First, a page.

The hon. Minister of Finance. It is much nicer anyway.
Basically, what we need to wonder, as Canadians and as Quebecers, is just how, after these budget choices, after all the polite and general small talk of the budget, we will face the economic and social realities?
I must pause here to add the bad news announced last year, which will have a dramatic impact on provincial budgets and on the most disadvantaged once again, or on the middle class: the Canadian social transfer. It will be cut by $2.5 billion, which will force the provinces to make painful choices between education, welfare and health. These are painful and agonizing choices, which will have economic and social consequences.
It is not true that this budget contains no problems, that it is a good budget, that the government is headed toward its objectives, that everything is fine, that everything is going along well and thus the economy will start picking up. It does not strike me as appropriate to say such things. Why has unemployment insurance been the target of so many attacks? Why? The gist of the government's defence was that continuation of social programs must be assured. But that cannot be applied to UI. It is a self-sustaining plan as it is required to be, and one that is sustaining itself admirably well since the first cuts.
Mr. Speaker, are you aware that, without the additional cuts in UI, by the end of 1996 there would be a surplus, an accumulated reserve of at least $4.3 billion? So, this reform, which will have such serious effects, is being launched despite a reserve of $4.3 billion and the rock hard certainty that, with the cuts approved in 1994, next year there will be another surplus of at least $2.4 billion. My figures are very conservative.
This means, that at the end of next year, there will be an accumulated surplus, very conservatively, without the announced reform, of at least $7 billion. Is this the program to be cut to bits? It is time to call a spade a spade. This so-called reform, counter reform of unemployment insurance is aimed simply at reducing, very temporarily and very artificially, the deficit or we could say it allows the minister to reach many of his objectives, because, let us be honest, that is what it is all about.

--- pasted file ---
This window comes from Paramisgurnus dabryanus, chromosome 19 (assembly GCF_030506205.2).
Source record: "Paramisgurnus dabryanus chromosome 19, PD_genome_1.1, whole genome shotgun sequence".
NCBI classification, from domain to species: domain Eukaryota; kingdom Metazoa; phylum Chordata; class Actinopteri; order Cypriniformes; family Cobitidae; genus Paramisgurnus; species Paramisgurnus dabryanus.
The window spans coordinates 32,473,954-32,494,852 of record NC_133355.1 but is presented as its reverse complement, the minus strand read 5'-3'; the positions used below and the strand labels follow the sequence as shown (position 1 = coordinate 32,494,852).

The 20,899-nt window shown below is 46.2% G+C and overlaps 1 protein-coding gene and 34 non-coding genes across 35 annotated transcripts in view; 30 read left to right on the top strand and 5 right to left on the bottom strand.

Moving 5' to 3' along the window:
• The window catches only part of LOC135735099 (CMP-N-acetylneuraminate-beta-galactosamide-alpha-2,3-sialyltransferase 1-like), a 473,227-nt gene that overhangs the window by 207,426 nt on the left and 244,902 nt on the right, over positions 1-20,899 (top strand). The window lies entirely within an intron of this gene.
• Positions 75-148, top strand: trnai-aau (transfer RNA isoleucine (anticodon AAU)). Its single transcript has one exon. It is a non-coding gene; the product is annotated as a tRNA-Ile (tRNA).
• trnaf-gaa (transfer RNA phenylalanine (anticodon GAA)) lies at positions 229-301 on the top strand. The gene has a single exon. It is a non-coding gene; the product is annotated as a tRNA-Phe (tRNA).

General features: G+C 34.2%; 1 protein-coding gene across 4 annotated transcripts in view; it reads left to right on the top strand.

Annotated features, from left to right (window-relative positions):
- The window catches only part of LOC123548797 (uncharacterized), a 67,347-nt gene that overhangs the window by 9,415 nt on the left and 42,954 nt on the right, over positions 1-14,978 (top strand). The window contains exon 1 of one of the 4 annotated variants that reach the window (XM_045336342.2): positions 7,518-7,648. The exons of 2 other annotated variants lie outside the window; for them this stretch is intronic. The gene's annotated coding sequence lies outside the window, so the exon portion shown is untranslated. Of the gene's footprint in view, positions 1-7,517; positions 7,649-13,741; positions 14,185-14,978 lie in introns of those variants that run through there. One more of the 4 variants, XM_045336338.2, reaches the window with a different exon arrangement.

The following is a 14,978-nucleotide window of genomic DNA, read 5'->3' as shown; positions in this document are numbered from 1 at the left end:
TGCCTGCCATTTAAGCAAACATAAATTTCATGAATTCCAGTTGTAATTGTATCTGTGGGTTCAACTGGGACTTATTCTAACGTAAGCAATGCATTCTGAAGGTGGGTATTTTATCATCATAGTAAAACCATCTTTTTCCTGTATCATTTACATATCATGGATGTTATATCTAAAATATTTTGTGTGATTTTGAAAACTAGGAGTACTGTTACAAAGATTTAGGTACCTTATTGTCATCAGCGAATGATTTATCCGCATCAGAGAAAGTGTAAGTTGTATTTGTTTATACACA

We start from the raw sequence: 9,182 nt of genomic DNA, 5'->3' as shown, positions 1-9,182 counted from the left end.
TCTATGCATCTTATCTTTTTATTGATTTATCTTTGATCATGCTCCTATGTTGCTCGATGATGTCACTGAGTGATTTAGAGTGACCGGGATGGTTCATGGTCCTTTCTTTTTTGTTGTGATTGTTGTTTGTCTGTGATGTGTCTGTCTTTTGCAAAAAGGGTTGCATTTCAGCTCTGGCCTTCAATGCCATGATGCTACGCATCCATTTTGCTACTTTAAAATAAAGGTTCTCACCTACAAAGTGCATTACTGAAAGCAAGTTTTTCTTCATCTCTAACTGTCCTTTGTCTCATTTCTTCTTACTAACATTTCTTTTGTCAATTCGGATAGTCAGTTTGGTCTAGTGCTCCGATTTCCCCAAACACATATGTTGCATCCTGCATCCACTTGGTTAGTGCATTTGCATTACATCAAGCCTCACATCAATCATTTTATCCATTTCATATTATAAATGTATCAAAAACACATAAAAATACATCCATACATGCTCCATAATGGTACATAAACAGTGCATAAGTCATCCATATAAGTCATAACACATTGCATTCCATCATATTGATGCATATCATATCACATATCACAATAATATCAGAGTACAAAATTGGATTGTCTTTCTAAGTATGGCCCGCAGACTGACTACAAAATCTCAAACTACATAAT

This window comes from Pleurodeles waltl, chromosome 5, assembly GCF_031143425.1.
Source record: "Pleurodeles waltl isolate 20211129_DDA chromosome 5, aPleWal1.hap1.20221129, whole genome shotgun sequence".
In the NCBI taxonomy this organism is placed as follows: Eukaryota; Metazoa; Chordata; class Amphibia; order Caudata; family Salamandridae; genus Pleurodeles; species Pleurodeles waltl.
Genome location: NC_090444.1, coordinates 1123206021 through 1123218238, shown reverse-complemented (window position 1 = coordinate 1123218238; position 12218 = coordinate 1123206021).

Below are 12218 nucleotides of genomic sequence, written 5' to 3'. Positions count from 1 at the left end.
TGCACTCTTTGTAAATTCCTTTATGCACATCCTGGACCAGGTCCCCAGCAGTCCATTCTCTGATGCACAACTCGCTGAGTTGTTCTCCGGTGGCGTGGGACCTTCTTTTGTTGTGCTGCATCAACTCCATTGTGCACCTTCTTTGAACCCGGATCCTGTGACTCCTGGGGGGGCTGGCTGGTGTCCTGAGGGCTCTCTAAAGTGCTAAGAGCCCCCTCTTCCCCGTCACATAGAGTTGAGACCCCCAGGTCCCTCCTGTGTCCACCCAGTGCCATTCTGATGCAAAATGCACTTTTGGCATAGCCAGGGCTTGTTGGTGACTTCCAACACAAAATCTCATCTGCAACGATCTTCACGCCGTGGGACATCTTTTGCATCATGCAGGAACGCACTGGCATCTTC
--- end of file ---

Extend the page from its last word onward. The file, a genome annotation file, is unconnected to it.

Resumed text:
It must be said, however, that this approach to reaching objectives is faulty, because, if we sink-and I hope we will not-in two years' time into a deep recession, where the number of unemployed is such that the accumulated reserve does not meet the need, the government will not only not collect any more contributions, it will have to borrow. This is not a real response to the needs of the fight against the deficit. It is wrong. Unless, and this is unthinkable, unless the government decided at the start that, after collecting such excessive contributions to unemployment insurance, if necessary, rather than borrow, it would further cut benefits, this sort of action would be not only inexcusable, it would be downright manipulation.
If the government really wants to get down to the problem of employment and of preparing Canadians and Quebecers for the labour market and really wants jobs to be created, I can tell you this is not the way to go about it. It looks for shortcuts, simple solutions, the easy way out, although perhaps it will not be as easy as that, if the truth be told. Perhaps the rallying of forces we have seen is an indication of the disillusionment of the people who always end up paying. Maybe it will grow.
We have not seen a movement such as this for a long time in Canada and the hon. members opposite can tell us that the union officials and social organizers are professional agitators, but from experience I can tell you something. All the union officials and social organizers in the world can organize nothing when people, who do not let themselves be manipulated, know that it is not worth the trouble. But when people know that it is worth it, that there is
something there, they wake up, and you never know where it comes from or the proportions it can take.
We are talking about the people, and maybe they are angry because it makes no sense. There is such a huge gap between the conditions in which so many people live and the ease with which it is decided to cut here or there without considering the aftermath on social and economic productivity. It is possible that people are truly angry.
The Bloc Quebecois feels a responsibility to speak out, not because it wants people to rise up for nothing, but because it wants the people of Canada and of Quebec to have hope.